As lithography in the nineteenth century grew in complexity and printing capabilities expanded, so did the public’s demand for graphic images. Raphael Tuck, a Jewish immigrant from Prussia trained in the graphic arts, saw an opportunity to capitalize on people’s desire for visual stimulation by opening the print shop of Raphael Tuck & Sons in London in 1866. Tuck quickly established himself as a distributor of quality graphic art printing that included chromos, oleographs, and black and white lithographs. As business took off, Tuck established offices in Paris, Berlin, Montreal, and New York to satisfy the public demand for Victorian greeting cards, calendars, paper dolls and toys, jig-saws, and of course, picture postcards.
I’d never heard of Raphael Tuck & Sons until I came across the following postcards, which were printed circa 1900. The series of four images tell the story of six children (siblings? cousins?) crammed together in a bed. In the first picture, some sort of offense seems to have taken place between the two boys in the middle.
Retribution for the mystery transgression comes swiftly in the picture that follows.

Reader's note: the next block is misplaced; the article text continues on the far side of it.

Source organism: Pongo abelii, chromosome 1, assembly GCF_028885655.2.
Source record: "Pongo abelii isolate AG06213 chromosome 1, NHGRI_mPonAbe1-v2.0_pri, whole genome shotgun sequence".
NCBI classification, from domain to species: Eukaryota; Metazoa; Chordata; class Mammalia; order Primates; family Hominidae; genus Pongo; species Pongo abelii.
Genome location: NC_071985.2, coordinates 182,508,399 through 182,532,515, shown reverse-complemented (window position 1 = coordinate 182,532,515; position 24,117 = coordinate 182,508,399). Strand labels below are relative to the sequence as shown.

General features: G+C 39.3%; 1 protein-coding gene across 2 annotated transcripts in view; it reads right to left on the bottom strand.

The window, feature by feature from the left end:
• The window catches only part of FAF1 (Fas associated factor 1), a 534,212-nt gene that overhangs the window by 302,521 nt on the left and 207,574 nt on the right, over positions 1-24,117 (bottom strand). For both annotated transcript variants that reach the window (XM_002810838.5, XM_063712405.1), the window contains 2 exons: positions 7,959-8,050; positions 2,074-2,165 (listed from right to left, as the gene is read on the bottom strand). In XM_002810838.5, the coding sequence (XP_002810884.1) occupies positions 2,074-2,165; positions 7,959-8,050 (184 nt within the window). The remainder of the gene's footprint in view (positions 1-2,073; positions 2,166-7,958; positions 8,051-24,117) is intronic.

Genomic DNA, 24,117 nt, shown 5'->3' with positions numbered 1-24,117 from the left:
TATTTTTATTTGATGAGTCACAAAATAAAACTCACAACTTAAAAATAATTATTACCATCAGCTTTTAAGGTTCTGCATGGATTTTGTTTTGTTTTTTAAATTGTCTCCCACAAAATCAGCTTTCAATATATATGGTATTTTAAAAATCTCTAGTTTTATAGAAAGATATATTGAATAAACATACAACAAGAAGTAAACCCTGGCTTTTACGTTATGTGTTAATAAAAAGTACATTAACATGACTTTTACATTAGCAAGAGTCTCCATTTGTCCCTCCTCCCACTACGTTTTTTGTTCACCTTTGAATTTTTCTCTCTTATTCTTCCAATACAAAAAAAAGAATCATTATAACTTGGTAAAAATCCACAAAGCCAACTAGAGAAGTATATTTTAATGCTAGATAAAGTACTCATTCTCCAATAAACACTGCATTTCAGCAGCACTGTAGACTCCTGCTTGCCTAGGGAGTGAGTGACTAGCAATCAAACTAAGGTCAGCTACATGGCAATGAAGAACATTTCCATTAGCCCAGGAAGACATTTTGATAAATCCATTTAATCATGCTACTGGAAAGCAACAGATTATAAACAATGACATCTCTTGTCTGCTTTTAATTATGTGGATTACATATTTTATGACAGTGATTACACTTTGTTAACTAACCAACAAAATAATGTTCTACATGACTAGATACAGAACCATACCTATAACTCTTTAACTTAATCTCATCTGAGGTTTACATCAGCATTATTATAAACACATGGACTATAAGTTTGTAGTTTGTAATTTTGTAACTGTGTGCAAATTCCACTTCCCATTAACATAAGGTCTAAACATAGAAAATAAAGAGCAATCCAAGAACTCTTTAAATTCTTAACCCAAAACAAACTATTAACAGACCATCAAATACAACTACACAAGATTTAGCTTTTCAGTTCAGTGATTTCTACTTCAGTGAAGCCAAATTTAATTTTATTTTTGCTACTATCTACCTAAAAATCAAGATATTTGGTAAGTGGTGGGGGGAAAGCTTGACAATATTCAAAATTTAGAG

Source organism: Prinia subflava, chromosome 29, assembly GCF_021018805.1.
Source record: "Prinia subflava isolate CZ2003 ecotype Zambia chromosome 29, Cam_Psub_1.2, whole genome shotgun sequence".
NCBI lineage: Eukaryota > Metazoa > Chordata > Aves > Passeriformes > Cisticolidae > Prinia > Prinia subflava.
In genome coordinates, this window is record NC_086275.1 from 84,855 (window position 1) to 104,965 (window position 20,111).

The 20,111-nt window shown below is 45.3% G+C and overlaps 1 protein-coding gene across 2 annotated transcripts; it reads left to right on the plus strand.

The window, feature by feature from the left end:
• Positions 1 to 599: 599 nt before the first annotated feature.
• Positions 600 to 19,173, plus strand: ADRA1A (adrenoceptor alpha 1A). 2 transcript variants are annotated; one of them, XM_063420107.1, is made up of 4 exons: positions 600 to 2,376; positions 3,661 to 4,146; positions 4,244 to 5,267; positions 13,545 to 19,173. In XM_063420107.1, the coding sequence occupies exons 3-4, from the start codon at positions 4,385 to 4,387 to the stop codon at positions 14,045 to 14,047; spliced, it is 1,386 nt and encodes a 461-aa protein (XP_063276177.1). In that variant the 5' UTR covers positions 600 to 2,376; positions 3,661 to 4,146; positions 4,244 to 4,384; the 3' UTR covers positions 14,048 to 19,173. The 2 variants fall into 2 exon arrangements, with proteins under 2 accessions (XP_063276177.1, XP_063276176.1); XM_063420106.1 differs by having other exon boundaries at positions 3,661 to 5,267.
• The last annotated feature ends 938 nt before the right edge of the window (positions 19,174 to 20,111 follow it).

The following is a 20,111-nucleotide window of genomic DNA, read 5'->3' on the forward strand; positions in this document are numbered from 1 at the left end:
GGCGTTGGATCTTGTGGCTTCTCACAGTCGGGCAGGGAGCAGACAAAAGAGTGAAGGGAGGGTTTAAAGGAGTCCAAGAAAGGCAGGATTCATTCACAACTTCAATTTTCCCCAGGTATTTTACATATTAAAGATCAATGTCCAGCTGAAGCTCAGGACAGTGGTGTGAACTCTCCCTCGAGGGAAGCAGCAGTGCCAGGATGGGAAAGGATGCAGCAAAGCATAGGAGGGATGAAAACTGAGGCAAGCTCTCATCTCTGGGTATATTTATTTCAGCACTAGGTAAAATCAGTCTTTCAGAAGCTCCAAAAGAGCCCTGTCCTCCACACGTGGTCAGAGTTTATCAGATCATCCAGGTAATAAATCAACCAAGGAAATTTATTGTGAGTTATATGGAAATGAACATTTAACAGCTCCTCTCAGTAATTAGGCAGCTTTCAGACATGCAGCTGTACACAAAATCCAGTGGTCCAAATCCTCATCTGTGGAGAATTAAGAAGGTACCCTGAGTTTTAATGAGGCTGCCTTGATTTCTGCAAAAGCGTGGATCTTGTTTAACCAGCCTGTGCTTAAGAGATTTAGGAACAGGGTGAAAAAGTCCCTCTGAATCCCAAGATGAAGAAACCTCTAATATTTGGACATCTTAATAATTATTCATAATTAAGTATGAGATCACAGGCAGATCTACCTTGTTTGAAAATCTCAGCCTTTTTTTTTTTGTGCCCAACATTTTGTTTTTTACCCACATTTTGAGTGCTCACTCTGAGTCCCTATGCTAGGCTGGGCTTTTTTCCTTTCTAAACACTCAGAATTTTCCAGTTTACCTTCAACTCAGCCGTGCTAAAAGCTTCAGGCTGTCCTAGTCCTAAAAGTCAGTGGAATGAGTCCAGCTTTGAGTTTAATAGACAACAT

The damage has been done by the third vignette: Pillows have been hurled, shoes and clothes are scattered to the four winds, and the “Love One Another” placard has been knocked askew.
By the time Mom arrives–presumably returning from some gay Victorian date night with Dad–there has been some attempt to put the room back in order. Stockings have been hung over the foot of the bed, shoes lined up underneath.
Mom must have had a good night, because she looks more concerned than perturbed at the havoc wrought by her little charges. The younger children gather around her, probably eager to turn the two older ones in–after all, they started the whole melee. In fact, the instigators seem quite satisfied with themselves, unconcerned about the potential for punishment which clearly, they deserve.
If only there were a fifth card in the series.